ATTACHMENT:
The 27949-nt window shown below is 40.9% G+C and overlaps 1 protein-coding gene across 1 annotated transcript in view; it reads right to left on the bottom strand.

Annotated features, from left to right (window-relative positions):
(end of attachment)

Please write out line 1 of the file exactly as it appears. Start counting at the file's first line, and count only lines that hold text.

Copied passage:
The 27949-nt window shown below is 40.9% G+C and overlaps 1 protein-coding gene across 1 annotated transcript in view; it reads right to left on the bottom strand.